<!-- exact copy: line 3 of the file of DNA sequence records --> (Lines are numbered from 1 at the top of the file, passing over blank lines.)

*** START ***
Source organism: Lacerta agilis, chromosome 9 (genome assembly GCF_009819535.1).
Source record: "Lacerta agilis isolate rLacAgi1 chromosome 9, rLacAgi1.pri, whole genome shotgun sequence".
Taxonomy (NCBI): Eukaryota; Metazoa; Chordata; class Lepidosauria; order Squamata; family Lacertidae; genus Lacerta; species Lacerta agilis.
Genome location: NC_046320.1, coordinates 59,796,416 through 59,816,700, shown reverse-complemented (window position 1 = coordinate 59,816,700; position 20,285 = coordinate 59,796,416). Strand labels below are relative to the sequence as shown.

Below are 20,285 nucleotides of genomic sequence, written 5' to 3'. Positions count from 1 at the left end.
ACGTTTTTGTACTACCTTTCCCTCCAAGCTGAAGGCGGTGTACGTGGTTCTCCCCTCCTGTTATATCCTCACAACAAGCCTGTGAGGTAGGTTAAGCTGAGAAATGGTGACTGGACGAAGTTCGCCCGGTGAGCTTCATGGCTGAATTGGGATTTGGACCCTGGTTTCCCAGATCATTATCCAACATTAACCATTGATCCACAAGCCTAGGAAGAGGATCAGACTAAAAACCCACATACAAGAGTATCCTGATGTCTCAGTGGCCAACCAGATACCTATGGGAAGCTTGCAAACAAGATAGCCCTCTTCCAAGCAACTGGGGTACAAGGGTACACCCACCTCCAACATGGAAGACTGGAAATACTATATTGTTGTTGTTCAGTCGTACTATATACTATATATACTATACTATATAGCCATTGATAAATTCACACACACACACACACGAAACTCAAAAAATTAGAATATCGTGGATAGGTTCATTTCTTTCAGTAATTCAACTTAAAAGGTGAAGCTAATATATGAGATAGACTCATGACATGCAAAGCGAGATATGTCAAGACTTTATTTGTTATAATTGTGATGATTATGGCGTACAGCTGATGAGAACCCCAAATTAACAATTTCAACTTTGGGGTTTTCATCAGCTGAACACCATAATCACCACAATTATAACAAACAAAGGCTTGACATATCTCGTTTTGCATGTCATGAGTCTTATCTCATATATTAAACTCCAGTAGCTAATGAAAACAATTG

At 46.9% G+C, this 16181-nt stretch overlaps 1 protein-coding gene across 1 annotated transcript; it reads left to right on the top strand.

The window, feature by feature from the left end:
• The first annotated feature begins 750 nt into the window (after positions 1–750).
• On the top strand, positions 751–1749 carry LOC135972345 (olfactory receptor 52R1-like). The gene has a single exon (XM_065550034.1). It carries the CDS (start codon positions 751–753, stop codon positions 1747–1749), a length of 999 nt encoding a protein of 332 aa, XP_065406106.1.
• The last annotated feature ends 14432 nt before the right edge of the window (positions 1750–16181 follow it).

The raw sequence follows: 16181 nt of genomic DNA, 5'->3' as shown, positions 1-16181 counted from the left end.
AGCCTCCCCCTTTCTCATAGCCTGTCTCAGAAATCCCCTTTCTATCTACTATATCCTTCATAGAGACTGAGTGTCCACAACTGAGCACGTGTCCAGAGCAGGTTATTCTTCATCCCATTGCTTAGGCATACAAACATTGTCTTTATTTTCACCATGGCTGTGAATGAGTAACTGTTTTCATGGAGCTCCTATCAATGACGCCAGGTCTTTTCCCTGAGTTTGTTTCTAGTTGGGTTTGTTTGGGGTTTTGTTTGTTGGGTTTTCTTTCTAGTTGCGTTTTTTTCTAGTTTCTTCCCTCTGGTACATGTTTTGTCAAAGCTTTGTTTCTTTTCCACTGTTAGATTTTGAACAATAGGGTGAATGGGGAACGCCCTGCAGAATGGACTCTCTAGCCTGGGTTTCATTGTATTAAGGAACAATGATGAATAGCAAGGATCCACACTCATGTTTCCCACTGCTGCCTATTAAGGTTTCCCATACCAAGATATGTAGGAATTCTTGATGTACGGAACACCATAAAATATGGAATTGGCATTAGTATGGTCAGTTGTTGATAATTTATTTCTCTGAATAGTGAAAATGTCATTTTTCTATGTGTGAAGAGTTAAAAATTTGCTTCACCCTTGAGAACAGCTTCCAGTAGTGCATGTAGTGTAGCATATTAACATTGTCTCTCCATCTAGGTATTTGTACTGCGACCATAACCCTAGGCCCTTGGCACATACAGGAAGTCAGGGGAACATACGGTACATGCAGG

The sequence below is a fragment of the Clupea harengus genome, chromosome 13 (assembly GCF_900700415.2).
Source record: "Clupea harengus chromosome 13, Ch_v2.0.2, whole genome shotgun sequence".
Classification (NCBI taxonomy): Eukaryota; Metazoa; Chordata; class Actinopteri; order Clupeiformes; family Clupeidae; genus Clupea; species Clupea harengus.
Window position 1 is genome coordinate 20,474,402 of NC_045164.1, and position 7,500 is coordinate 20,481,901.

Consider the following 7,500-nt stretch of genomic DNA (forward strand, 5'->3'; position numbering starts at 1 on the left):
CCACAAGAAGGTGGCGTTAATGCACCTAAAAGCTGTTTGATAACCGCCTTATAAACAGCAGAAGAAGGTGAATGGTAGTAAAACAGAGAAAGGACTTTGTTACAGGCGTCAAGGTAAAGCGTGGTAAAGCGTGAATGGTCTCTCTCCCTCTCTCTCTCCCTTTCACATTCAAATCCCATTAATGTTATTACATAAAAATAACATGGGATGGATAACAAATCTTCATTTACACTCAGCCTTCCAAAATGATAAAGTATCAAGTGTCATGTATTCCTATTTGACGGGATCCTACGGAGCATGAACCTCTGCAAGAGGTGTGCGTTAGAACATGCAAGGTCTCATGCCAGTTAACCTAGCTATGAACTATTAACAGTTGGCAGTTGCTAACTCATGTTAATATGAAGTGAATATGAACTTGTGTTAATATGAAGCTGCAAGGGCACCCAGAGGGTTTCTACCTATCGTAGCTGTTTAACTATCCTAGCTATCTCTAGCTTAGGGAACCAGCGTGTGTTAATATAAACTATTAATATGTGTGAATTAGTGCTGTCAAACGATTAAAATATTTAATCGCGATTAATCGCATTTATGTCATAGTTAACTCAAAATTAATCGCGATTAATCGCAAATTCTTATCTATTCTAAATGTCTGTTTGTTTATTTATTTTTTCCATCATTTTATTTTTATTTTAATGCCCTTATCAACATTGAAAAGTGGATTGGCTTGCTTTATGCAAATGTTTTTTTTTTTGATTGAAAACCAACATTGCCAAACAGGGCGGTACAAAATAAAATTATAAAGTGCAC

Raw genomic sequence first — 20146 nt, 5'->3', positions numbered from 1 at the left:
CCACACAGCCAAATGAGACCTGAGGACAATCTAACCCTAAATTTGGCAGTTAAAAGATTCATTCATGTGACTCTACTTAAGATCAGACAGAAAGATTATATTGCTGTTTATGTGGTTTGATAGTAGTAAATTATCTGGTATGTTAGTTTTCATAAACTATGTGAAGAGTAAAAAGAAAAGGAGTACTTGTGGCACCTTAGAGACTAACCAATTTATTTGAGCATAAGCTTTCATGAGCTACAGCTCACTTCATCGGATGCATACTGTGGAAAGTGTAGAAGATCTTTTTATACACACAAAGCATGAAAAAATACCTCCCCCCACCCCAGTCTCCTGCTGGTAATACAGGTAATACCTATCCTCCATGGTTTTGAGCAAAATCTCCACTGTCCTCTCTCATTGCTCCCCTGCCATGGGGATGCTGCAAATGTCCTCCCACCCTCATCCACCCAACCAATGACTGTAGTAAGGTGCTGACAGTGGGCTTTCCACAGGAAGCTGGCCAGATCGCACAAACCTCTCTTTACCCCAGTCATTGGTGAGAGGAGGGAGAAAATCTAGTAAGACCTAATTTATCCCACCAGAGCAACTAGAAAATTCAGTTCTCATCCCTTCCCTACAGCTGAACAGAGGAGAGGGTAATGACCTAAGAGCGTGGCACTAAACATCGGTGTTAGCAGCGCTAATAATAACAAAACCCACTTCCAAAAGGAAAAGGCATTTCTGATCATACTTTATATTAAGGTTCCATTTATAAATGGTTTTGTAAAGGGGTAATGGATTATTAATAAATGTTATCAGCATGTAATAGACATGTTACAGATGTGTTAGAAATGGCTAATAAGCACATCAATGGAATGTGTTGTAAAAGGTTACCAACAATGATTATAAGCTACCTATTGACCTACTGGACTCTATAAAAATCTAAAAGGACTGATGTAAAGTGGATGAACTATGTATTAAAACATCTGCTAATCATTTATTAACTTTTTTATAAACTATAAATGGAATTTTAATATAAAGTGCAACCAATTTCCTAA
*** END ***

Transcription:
Taxonomy (NCBI): Eukaryota; Metazoa; Chordata; class Lepidosauria; order Squamata; family Lacertidae; genus Lacerta; species Lacerta agilis.